Why Syracuse mom killed her 2 daughters still unknown — (Deseret News)

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Deseret News

By Pat Reavy

Published: Thursday, March 13 2014 6:45 p.m. MDT

Newly released reports provide clues and details, but few answers

Kyler Ramsdell-Oliva, 32, shot and killed her two daughters, Isabella, 7, and Kenadee, 13, in their Syracuse home on Jan. 14 before killing herself. Newly released police reports provide clues and details but don’t explain why the mother killed her daughters.

SYRACUSE — Kyler Ramsdell-Oliva, 32, once told her fiance that if she were to ever commit suicide, she would “get a gun” and take her two daughters with her.

The woman did just that on Jan. 14, shooting her two daughters, ages 13 and 7, before killing herself in their Syracuse home.

The tragic details of the double murder-suicide and the woman’s seemingly increased erratic behavior in the days just prior are detailed in newly released police reports obtained by the Deseret News through a public records request.

The woman was upset about a recent breakup with her fiance and argued with him during the days before, but the reports stop short of explaining why she would take the lives of her daughters Kenadee and Isabella.

The deaths weren’t discovered until that evening, after Ramsdell-Oliva’s ex-fiance and his family spent most of the day going in and out of the house helping him move out. They were unaware that the three bodies were lying behind the locked door of the woman’s bedroom.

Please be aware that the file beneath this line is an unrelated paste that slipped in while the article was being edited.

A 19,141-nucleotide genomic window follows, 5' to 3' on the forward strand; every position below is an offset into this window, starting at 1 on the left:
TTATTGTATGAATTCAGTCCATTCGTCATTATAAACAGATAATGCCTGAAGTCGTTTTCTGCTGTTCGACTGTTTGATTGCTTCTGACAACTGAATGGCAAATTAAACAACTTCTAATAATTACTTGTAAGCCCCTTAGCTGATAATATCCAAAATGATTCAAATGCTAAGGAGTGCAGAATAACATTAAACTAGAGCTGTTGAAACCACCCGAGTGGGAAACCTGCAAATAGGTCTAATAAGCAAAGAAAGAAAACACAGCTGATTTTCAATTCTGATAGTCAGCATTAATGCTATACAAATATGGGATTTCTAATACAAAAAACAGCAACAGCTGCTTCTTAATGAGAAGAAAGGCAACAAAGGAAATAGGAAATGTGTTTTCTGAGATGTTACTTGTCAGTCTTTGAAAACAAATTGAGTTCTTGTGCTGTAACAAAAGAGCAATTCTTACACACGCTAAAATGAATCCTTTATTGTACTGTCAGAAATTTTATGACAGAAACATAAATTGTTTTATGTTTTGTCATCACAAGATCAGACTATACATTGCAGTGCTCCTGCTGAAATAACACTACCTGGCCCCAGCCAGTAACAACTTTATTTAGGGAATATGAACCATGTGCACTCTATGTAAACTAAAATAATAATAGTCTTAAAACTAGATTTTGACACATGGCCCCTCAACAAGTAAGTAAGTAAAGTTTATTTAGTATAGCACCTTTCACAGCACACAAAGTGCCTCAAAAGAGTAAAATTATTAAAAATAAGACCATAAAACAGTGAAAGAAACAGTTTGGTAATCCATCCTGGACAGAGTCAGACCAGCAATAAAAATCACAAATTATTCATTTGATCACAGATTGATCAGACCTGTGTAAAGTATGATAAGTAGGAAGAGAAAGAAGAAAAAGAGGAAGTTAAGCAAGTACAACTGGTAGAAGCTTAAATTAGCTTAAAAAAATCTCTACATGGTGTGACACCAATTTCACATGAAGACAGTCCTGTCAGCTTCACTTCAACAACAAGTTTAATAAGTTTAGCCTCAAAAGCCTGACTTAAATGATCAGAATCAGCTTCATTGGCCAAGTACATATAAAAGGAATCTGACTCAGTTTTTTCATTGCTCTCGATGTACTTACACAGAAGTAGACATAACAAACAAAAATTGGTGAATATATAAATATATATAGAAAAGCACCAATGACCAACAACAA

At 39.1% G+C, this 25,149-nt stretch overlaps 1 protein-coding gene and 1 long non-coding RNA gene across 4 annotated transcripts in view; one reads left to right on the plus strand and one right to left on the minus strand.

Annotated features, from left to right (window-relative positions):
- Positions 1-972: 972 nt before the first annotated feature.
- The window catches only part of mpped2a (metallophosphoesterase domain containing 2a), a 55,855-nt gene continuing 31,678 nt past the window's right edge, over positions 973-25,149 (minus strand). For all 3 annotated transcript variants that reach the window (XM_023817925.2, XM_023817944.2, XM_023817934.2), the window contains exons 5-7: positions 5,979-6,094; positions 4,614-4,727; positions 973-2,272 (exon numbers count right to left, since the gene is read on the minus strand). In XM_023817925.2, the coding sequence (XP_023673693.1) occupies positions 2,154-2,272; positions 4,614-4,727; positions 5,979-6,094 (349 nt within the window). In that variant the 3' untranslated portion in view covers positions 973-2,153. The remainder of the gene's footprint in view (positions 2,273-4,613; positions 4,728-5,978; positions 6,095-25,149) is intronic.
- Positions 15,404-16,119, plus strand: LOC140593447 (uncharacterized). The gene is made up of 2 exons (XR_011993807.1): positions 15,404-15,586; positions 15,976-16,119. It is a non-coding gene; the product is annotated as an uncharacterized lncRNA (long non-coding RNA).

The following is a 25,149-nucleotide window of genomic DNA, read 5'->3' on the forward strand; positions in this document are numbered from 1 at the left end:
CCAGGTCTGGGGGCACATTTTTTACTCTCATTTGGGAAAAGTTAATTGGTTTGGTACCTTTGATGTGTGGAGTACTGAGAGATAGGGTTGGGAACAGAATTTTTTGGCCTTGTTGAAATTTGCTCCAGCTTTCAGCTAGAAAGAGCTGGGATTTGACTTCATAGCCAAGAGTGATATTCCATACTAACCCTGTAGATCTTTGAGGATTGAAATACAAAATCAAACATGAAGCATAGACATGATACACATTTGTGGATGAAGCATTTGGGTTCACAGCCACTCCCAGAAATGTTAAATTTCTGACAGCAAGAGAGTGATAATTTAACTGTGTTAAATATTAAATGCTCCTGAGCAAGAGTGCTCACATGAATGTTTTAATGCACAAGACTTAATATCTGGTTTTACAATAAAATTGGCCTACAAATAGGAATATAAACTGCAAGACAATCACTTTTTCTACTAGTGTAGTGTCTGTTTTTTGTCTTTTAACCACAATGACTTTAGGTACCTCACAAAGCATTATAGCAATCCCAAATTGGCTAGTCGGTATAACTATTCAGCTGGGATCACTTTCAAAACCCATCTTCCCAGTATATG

Ramsdell-Oliva and Michael Johnson had been fighting the day before. She refused to talk to him, and he eventually decided it would be best if he moved out and lived with his sons from a previous marriage in Layton, a report states.

“Michael advised me that the tension between Kyler and his boys was too much” and that “he couldn’t handle the rules that Kyler was putting down in regards to his boys and felt that she was ruining his relationship with them,” a Syracuse police detective wrote.

It was during that argument that police were called. Johnson said he remembered leaving the house about 4:15 p.m. on Jan. 13. He continued texting Ramsdell-Oliva, however, after he left. She eventually stopped responding. He also monitored her Facebook posts that night in which she talked about their problems, until she eventually blocked him from her page, according to the report.

Ramsdell-Oliva’s sister told police she exchanged text messages with her about 6 p.m. That was the last contact she had with her sister.